GRAND RAPIDS — The amount of planning involved and the number of personnel who participated in last week’s tribute to former President Gerald R. Ford was far greater than any recent local event for a sitting or past president, presidential or vice-presidential candidate, foreign dignitary or world-renowned celebrity.
In fact, City Manager Kurt Kimball said the last time so much effort and so many people were involved in a citywide event also included the 38th president. It was back in 1981 when Mr. Ford opened the doors to his presidential museum on Pearl Street at Front Avenue.
“We’re not without some considerable experience when it comes to providing security and ensuring that our city is safe and everything is handled well in those kinds of events. But suffice it to say that this event is bigger than most any of those,” he said.
“The only thing that rivals this, I believe — and certainly not in terms of numbers, but in terms of significance of visiting dignitaries — would be the opening of the Gerald R. Ford Presidential Museum.”
Prior to the arrival of Mr. Ford’s casket at the museum last Tuesday, Kimball wasn’t sure of the exact manpower hours that would be expended on security and traffic control for the motorcades, public viewing, and private funeral and interment. Nor was he sure of the cost the city would incur for providing those services. He said those totals would come to his desk a few days after the events were done.
But Kimball was clearly certain that the manpower effort would be momentous and the money would be rightfully spent, whatever the final tally of both might be.
“We have no prepared budget for an event of this magnitude,” he said.
Kimball said the city didn’t expect as many dignitaries to arrive here last week as came when the presidential museum opened due to the events that were held days earlier in the nation’s capital. Still, he thought plenty of people from near and far would come to the city to pay their respects to Mr. Ford, even if their stay was only for a few hours, and he said the city was ready regardless of how many people showed up to do just that.
“We were anticipating the eventual need to do this, as planning has been in the works for years and years. I personally have been privy to the planning for the last several years. So the playbook, if you will, for how to manage what we anticipated was drafted long, long ago.
“I can tell you that we prepared for this like we have never prepared in the past. We’re not concerning ourselves with the budget. We’re working to make sure that this series of events occurring in Grand Rapids will be managed better than any other place could possibly dream of preparing for this,” said Kimball last week.
And the preparations led to a two-day tribute that came off without a hitch, as initial reports indicated approximately 57,000 people visited the casket in repose at the museum without any indication of any problem arising.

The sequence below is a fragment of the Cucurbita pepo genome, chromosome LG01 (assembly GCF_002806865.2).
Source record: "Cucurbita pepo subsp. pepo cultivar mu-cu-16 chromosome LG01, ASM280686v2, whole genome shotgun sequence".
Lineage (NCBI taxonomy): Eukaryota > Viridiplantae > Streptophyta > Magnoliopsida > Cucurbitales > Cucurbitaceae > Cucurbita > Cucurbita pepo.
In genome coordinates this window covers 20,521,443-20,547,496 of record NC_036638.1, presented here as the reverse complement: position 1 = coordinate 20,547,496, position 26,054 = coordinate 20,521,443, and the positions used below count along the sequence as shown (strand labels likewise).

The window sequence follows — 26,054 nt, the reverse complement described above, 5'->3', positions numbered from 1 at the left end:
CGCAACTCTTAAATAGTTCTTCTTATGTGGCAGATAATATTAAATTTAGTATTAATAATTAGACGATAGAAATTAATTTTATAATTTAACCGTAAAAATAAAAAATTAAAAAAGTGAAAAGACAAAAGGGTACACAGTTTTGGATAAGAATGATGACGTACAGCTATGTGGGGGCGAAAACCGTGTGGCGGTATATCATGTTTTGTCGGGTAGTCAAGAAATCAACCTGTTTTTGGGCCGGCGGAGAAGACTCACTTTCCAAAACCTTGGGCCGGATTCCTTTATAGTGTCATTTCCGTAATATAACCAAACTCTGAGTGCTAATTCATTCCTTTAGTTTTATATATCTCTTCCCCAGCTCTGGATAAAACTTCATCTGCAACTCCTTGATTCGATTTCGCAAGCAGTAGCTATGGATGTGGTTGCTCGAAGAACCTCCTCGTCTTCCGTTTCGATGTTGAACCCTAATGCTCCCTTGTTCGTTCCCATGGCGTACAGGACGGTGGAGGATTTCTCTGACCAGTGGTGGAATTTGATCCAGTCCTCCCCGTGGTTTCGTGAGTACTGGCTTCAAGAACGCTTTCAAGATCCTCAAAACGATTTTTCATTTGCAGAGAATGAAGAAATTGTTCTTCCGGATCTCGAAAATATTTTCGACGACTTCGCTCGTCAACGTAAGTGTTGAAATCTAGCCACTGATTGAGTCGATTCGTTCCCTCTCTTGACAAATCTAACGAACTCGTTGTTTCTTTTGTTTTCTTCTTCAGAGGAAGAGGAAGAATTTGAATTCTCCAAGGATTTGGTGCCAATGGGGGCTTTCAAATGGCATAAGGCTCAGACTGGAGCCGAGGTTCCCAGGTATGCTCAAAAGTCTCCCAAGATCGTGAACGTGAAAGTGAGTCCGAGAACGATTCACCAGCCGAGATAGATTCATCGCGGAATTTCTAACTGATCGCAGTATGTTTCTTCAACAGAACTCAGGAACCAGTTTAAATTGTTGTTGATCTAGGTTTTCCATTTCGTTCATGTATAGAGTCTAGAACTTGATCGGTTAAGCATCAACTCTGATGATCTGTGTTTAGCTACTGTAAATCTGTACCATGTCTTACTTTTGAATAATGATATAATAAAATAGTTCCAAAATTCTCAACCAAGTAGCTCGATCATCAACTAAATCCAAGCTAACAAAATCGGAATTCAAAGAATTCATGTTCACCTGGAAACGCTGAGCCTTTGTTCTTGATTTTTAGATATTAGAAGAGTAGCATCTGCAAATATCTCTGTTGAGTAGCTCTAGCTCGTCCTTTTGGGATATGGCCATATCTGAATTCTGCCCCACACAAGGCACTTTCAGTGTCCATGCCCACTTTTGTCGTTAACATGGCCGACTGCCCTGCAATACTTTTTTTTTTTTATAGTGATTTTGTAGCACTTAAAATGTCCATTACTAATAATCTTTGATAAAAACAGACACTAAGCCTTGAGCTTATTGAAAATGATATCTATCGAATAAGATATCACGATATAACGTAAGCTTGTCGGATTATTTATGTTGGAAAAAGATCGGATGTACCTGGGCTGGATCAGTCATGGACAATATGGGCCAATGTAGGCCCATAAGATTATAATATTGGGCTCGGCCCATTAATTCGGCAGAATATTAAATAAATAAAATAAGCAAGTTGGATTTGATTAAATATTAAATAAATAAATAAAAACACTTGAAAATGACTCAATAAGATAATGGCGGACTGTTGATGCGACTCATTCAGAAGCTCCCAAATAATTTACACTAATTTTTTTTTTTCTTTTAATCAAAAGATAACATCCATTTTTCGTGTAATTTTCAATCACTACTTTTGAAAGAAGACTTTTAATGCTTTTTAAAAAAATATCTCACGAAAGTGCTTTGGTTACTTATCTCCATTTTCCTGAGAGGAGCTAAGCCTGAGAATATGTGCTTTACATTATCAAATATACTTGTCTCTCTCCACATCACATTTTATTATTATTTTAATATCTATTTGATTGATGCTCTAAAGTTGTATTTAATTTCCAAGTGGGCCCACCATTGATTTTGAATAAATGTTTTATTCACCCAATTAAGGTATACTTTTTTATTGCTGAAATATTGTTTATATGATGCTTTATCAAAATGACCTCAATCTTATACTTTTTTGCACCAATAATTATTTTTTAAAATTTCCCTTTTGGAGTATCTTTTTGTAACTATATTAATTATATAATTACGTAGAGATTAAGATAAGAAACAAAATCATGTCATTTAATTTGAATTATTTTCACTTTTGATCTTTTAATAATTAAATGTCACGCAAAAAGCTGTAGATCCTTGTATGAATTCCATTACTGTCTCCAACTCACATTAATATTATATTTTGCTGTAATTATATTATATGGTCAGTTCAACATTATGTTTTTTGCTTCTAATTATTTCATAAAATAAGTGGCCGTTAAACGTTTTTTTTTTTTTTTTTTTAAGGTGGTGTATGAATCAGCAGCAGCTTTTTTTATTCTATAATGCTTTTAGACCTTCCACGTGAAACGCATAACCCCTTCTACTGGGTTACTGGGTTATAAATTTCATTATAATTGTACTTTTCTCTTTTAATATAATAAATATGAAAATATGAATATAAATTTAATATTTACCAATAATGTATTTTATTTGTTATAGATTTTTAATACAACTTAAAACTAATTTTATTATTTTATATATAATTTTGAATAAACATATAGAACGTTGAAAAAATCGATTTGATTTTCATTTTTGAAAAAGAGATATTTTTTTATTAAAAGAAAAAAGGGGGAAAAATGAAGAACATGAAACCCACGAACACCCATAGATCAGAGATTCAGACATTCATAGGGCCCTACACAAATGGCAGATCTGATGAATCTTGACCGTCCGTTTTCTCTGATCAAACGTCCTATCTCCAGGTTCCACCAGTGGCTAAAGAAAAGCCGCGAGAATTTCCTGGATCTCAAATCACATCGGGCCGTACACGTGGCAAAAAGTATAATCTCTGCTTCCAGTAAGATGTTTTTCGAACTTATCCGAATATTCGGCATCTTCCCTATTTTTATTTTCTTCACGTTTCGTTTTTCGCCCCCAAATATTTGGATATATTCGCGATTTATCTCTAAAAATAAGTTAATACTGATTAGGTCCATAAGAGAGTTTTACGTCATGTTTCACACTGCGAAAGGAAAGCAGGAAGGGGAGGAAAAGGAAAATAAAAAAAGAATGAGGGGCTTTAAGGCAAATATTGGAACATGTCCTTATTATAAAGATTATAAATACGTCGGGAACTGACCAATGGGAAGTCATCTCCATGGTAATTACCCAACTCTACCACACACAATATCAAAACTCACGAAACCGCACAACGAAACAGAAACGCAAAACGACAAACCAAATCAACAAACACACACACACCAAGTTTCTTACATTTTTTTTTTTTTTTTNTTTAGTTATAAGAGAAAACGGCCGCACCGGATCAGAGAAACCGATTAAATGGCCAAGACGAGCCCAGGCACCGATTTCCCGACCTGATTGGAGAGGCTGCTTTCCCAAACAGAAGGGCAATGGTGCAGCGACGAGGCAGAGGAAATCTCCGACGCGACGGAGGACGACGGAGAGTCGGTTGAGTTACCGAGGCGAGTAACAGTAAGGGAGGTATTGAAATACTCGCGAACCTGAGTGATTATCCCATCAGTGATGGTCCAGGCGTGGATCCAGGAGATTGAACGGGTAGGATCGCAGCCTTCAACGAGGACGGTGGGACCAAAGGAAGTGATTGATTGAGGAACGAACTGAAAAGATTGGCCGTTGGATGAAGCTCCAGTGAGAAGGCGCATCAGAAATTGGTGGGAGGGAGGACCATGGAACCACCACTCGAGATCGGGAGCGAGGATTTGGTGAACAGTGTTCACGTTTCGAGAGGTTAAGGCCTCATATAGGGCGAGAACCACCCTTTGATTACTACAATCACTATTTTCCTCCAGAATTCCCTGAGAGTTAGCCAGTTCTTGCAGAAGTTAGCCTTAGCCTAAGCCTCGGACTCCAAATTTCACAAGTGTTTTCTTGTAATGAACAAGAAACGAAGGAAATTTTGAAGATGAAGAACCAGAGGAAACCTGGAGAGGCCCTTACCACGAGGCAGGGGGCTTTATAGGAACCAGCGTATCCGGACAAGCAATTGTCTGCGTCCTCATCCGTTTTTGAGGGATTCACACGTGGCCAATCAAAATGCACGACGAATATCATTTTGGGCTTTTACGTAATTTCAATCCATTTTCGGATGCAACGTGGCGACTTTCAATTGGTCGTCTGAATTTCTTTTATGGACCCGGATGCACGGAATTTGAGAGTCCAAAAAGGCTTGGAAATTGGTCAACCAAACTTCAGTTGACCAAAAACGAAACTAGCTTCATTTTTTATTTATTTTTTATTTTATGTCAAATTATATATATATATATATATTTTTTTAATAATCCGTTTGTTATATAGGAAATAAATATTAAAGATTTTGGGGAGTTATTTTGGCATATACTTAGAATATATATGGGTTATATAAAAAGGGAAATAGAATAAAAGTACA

The planning involved many of the city’s departments. As expected, police and fire contributed greatly under a single command model to the logistics, staging, intelligence, security and emergency management of last week’s events. But other departments were involved, too, including a handful that might not immediately come to mind, such as Parking Services, Public Works, Parks and Recreation, and Information Technology.
For instance, under the direction of Tom McQuillan, IT set up the command center that oversaw the necessary activities and provided the event mapping and the camera surveillance needed at those locations.
Kimball said Assistant City Manager Jose Reyna served as his point person throughout the planning process, one that required a lot of coordination and cooperation from a lot of local, state and federal agencies.
“We did not do this exclusively by ourselves. I’m including in that law enforcement professionals from area cities, from the county sheriff’s office, and the Michigan State Police. We were aided a lot by other players and public servants,” said Kimball.
The military police and Secret Service also played a role in the process.
“The United States Army Military District of Washington really had the lead for all of the details associated with the funeral events themselves.”
The Fords requested the events that were held here last week. The family preferred to keep the public visitation, funeral and interment free of the pomp and circumstance that have underscored some other presidential tributes. And even though politics weren’t part of those events, the potential for an unsavory political protest at a most unfortunate time was included in the planning process.
“We’d be derelict of duty if we didn’t plan for some amount of protest and demonstration,” said Kimball. “But I have every confidence that the vast majority of persons who were coming to pay respects to the memory of President Ford will be well-behaved.”